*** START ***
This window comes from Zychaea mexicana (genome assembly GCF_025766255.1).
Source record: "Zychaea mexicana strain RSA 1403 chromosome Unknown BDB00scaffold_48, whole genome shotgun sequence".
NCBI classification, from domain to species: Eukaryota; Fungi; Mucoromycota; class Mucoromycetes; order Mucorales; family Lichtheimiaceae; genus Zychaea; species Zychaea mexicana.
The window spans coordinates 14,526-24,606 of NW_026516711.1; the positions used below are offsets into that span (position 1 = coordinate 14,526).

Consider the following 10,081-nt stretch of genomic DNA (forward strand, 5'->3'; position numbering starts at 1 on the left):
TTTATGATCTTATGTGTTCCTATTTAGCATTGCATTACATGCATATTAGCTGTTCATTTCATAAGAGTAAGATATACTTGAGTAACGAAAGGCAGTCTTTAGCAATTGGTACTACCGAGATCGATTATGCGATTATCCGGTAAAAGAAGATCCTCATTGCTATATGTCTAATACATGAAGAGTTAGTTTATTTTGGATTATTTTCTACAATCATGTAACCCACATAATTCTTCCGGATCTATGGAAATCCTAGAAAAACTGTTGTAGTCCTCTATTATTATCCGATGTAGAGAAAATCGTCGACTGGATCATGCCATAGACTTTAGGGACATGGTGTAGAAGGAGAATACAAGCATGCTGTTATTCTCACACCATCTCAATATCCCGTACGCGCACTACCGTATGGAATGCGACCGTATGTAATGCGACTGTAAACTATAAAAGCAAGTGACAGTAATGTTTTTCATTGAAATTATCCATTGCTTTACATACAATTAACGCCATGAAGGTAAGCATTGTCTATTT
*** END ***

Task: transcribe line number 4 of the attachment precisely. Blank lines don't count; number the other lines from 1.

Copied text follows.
The window spans coordinates 14,526-24,606 of NW_026516711.1; the positions used below are offsets into that span (position 1 = coordinate 14,526).